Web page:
Copycat communication

I grew up in Wisconsin, where accents are thick and colloquialisms abound.  Where else do you drink from a bubbler?  For years, I went “down by” places, not “to” places.  Grilling was “frying out,” and I didn’t even hear it when people ended their sentences with, ” and so?”  It’s not quite as severe as Fargo, but it’s not far off, either.  I called a boat something more like “bow-ut” and shoes “shoo-uhs.”  Native Wisconsinites speak these words a bit faster than you probably just read them, but there is a slight hint of an extra syllable thrown in there, and it happens all the time.  I’m not sure exactly how I shed my accent, but I did, some years ago.  Most people can’t detect it, unless I’m really, really tired, or have had a lot too much to drink, and even then I only slip now and then.

I am, however, easily influenced by the speech of others.  I went to visit a friend in Oklahoma when I was around 12 or 13.  I stayed for a week and came home with a drawl.  I pick up terms other people use, most of the time oblivious to it until it’s too late and I sound like I’m copying them all the time.  What has surprised me lately, though, is how I’m being influenced by the people I work with.  And not in the way I might have suspected, adopting such words my boss uses, like “cycles” and “prosecute” which I’ve written about already.

First, let me say very clearly, I am not being critical or judgmental of the way anyone I work with speaks or doesn’t speak.  It simply is what it is, and it rubs off on me.  I work with more foreign people than native English speakers, especially if you count the hundred employees we have in China.  What’s crazy is that broken English is rubbing off on me.  It’s really hard to comprehend that I would just toss out all the grammar and vocabulary I’ve built in years of speaking and reading and writing, but I’m finding myself slipping into broken English in both speech and email.  It’s kind of nuts!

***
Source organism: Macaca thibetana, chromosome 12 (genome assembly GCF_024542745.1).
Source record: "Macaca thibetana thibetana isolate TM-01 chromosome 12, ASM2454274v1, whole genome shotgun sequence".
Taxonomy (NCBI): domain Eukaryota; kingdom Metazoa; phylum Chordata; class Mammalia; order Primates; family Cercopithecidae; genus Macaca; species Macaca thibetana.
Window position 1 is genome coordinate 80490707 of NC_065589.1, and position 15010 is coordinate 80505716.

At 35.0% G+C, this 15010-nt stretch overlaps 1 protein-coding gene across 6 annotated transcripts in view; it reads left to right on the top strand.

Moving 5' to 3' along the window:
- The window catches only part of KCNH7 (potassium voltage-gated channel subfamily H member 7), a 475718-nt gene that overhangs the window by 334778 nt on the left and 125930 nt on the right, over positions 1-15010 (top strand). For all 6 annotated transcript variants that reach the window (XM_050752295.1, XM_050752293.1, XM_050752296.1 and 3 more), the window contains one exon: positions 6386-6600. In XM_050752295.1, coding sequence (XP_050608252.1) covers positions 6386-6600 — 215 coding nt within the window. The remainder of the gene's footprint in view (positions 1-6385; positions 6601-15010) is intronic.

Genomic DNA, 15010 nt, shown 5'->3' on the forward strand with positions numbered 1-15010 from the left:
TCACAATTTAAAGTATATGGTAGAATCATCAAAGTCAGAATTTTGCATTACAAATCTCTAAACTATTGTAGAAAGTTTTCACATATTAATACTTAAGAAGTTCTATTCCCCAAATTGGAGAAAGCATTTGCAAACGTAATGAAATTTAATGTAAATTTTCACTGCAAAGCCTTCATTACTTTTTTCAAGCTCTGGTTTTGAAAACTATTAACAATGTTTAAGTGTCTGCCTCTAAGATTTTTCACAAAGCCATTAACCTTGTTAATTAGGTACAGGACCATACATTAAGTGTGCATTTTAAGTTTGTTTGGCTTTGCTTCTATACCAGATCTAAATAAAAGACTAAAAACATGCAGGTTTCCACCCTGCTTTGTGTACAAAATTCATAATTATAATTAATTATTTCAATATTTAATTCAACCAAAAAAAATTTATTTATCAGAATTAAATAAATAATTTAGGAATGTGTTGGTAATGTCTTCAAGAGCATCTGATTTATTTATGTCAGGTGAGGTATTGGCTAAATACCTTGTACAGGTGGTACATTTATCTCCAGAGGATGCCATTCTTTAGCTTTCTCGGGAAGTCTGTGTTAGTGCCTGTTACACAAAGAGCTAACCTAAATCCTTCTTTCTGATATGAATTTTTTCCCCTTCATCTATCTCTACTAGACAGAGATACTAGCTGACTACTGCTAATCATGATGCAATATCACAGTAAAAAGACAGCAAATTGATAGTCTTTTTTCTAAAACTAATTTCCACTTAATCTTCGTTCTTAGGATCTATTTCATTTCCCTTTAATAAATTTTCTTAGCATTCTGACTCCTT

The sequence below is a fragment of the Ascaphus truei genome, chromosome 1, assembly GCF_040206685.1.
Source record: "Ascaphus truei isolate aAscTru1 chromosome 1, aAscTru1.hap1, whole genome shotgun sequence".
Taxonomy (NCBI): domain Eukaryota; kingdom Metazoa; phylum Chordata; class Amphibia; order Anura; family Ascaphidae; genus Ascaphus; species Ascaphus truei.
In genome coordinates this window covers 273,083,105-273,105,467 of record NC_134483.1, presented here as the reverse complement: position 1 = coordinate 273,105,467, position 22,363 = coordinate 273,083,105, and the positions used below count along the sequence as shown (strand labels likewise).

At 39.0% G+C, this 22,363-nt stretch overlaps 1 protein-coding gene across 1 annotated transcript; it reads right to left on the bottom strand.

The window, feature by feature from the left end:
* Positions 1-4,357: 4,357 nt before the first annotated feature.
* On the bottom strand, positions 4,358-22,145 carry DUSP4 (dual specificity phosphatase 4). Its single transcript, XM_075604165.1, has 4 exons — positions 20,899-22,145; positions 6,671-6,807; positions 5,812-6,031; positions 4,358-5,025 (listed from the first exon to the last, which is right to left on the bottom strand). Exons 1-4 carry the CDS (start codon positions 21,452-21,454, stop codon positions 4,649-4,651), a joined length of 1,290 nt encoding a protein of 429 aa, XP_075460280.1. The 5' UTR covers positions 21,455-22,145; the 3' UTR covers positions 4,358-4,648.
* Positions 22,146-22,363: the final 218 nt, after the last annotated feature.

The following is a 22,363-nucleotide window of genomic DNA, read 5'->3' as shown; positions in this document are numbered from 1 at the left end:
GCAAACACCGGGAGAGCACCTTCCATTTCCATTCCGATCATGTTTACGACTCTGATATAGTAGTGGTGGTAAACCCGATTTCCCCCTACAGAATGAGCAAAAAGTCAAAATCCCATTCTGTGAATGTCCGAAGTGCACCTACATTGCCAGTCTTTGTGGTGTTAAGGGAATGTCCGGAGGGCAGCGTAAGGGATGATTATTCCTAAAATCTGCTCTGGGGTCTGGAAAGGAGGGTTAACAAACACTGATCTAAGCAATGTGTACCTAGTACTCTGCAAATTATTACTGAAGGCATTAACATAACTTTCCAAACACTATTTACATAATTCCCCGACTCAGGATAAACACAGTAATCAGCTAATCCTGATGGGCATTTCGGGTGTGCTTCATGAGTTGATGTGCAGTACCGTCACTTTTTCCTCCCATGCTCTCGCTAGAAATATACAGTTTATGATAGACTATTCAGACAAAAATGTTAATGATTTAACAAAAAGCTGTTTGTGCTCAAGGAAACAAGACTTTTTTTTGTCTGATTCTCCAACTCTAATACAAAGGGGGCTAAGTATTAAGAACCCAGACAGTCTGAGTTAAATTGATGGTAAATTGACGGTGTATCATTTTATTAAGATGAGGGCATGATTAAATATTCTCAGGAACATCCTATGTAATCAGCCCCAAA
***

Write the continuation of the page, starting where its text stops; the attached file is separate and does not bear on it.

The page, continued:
I catch myself writing things like, “Can you have team work on this today night?” or “Please have a look on this.”  So far, I’m catching and correcting these crazy sentences that are only crazy because English is my first language.  One guy whose English is fine still uses odd phrases now and then.  Instead of saying something happened a long time ago, he says “Remember long back when we talked about that?”  I have used the words “long back” in a conversation with him.  It could be worse.  An email I was copied on tonight had this sentence in it:  “Sorry about my misunderstand cause this idea so delay.”

In all seriousness, though, it is a real challenge to communicate effectively in my organization.  It’s not a challenge I am upset about – it’s a challenge I sincerely think is a good one for me.  I’ve studied diversity and the issues faced in global business – the communication challenges that not only have to do with language barriers, but significant cultural difference, and I am absolutely getting the biggest dose of both of those issues that I’ve ever gotten.  I’m determined to succeed in communicating with everyone, though, and I’m sincerely interested in understanding the cultural differences we all face.  Maybe that’s why I’m so easily influenced by the speech and writing – maybe I’m subconsciously trying to meet them on the terms I hear from them.  Whatever the cause, I will keep you posted on how my language continues to evolve, or devolve, as the case may be.

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